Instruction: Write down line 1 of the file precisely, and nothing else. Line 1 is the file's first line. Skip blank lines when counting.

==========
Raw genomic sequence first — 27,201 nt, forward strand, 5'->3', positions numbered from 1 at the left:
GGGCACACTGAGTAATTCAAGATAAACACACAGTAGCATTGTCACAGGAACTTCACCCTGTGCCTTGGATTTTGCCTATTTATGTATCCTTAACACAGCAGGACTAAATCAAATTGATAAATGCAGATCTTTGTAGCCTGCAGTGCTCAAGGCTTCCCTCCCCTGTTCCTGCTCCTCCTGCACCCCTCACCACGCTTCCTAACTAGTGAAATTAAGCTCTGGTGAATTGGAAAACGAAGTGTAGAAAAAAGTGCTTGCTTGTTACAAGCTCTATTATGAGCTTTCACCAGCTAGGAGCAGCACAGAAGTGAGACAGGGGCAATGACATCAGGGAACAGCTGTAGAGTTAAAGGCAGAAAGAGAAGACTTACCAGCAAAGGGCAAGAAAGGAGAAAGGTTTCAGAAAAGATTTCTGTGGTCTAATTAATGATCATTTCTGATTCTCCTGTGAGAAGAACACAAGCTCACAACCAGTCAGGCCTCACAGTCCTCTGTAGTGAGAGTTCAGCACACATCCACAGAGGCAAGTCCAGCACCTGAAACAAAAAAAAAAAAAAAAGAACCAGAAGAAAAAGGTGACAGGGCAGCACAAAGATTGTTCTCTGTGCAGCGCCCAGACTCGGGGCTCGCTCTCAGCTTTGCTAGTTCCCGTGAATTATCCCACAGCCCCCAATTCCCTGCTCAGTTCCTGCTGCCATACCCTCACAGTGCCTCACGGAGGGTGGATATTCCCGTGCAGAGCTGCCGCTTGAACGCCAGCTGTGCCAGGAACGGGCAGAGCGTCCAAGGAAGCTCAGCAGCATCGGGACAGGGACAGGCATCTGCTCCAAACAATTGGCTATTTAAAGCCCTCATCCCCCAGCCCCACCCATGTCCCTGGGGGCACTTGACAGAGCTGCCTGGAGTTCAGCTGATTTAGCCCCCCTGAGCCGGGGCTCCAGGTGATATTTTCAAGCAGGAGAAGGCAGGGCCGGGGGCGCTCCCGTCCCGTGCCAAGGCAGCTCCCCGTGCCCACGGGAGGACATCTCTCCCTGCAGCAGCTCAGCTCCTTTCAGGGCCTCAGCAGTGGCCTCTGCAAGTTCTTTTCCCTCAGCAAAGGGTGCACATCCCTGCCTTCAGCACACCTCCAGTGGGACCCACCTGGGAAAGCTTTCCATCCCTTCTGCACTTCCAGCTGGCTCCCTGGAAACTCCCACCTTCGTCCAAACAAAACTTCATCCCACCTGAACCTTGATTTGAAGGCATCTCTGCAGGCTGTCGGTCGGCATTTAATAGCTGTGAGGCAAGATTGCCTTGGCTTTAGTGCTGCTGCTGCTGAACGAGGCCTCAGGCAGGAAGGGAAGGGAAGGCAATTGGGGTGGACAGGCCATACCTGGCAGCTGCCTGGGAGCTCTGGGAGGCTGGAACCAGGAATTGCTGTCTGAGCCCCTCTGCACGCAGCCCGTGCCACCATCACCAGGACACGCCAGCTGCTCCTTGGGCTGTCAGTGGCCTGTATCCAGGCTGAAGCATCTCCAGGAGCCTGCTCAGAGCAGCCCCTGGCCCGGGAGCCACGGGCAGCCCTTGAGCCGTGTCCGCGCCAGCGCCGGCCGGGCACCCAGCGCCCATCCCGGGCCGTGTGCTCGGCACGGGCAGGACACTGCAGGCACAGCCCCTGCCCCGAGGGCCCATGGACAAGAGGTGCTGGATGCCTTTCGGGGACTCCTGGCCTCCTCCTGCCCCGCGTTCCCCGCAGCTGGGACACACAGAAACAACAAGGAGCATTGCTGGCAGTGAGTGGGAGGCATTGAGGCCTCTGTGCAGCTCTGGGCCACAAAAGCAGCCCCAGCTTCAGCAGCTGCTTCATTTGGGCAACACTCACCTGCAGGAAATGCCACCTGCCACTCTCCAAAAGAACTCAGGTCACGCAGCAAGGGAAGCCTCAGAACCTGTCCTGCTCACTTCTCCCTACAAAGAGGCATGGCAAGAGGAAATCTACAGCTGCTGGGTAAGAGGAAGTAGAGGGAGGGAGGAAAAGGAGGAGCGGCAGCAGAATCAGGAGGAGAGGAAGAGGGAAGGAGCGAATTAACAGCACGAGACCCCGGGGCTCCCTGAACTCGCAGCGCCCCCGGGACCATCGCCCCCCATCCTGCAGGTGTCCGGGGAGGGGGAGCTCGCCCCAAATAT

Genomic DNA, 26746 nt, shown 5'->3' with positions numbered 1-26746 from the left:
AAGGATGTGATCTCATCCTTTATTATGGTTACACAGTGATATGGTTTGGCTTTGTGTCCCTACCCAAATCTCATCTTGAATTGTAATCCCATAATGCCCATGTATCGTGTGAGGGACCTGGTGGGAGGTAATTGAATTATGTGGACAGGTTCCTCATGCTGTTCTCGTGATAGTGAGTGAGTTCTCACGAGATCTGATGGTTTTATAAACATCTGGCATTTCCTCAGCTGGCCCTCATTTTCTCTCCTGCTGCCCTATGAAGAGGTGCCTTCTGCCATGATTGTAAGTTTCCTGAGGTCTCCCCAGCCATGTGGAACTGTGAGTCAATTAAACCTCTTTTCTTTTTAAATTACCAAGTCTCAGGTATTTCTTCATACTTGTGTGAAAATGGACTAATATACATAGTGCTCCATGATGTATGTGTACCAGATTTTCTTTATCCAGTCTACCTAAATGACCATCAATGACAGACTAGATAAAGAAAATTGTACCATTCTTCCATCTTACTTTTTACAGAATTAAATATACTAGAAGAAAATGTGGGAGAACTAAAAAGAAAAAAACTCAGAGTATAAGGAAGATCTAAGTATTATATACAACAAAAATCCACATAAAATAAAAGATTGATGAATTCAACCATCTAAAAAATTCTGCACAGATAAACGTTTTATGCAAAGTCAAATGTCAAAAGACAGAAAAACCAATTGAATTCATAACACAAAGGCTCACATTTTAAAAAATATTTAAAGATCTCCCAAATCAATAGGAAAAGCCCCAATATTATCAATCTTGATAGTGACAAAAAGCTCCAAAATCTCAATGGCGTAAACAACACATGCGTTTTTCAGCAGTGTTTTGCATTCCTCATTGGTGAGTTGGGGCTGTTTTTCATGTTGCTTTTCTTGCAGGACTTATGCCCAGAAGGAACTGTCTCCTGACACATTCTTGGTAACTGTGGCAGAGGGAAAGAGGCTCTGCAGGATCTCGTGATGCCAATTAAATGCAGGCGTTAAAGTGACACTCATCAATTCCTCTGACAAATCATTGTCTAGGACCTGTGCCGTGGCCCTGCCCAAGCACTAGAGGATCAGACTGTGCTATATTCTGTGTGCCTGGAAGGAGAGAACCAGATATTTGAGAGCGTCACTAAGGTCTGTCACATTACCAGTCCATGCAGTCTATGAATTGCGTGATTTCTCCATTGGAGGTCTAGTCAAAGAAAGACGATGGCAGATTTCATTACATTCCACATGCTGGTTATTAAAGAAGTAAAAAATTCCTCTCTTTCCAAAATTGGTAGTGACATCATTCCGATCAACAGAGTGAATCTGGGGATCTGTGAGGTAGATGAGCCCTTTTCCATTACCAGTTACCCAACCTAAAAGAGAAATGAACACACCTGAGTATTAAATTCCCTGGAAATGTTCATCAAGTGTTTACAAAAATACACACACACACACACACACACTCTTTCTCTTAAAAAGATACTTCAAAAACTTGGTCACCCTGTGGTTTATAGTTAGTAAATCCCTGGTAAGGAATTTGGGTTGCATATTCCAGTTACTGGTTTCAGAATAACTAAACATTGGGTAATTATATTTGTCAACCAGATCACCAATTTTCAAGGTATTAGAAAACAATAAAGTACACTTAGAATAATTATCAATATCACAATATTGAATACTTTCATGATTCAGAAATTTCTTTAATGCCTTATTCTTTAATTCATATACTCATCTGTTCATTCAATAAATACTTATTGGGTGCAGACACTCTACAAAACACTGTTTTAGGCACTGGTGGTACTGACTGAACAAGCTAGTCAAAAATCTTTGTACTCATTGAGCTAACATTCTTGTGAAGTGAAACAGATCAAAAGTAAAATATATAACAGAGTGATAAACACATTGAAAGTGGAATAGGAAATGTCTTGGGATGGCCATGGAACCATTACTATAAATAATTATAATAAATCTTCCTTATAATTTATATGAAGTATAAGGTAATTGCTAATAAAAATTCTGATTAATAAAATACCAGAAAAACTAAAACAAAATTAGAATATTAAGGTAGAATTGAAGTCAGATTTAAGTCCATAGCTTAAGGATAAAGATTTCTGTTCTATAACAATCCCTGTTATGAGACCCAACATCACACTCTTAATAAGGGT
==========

Raw genomic sequence first — 27,201 nt, forward strand, 5'->3', positions numbered from 1 at the left: